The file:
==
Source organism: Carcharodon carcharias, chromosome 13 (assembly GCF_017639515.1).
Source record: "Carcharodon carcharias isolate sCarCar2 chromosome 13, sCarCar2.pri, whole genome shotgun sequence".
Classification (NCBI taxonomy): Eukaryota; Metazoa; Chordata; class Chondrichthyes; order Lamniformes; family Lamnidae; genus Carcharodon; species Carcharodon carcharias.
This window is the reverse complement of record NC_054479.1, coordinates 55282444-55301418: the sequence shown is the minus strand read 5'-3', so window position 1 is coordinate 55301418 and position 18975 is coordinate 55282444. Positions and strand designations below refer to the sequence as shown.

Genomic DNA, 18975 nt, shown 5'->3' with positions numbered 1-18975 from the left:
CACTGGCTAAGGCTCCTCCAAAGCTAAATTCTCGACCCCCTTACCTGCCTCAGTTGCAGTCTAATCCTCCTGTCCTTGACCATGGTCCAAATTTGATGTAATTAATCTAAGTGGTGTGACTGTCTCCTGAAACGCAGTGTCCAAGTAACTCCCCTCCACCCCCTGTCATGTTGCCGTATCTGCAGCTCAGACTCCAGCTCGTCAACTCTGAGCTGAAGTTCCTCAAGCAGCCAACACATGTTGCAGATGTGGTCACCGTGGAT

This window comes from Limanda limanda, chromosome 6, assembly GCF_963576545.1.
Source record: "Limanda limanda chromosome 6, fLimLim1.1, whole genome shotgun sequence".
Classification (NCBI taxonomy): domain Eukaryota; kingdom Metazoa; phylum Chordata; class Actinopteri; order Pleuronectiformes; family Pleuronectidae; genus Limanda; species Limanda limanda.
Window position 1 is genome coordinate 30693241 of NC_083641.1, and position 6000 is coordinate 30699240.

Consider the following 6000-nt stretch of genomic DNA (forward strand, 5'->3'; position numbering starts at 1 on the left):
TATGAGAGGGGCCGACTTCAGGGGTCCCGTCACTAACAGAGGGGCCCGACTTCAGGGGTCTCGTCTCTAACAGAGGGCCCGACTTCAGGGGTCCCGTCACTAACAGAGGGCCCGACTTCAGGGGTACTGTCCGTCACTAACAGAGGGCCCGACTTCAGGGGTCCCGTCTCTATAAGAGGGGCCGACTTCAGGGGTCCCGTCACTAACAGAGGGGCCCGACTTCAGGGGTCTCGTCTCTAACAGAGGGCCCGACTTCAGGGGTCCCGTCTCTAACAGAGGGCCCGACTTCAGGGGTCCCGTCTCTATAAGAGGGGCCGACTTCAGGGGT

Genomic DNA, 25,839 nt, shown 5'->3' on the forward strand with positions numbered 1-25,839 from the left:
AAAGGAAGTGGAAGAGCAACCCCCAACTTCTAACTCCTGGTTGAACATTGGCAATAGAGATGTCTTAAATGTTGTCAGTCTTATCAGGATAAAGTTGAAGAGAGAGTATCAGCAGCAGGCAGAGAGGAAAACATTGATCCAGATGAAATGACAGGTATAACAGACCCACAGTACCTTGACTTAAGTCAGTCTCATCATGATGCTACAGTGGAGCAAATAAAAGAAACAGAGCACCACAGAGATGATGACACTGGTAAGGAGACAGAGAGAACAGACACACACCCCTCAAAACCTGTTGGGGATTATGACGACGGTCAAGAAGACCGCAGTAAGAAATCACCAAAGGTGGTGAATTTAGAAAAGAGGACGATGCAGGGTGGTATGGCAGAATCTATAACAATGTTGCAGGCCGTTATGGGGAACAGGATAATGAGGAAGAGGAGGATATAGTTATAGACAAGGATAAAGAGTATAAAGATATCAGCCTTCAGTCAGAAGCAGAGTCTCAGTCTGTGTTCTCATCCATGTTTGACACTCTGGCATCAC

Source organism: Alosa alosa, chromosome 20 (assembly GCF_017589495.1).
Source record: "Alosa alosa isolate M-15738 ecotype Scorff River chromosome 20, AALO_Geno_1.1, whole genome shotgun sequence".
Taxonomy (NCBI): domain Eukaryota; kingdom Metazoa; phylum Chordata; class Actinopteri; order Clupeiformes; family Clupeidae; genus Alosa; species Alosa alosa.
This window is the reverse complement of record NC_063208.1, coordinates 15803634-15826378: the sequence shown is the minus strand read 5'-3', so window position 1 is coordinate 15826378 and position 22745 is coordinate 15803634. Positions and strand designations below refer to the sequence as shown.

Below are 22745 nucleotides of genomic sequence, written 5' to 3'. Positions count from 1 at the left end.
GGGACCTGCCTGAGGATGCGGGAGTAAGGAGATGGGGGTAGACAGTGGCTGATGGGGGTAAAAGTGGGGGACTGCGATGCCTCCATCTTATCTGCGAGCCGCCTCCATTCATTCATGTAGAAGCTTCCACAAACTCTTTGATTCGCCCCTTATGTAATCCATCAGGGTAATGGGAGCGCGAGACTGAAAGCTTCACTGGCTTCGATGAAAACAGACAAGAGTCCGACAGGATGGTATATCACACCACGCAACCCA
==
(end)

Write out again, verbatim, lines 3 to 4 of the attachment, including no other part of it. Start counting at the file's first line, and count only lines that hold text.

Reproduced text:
Classification (NCBI taxonomy): Eukaryota; Metazoa; Chordata; class Chondrichthyes; order Lamniformes; family Lamnidae; genus Carcharodon; species Carcharodon carcharias.
This window is the reverse complement of record NC_054479.1, coordinates 55282444-55301418: the sequence shown is the minus strand read 5'-3', so window position 1 is coordinate 55301418 and position 18975 is coordinate 55282444. Positions and strand designations below refer to the sequence as shown.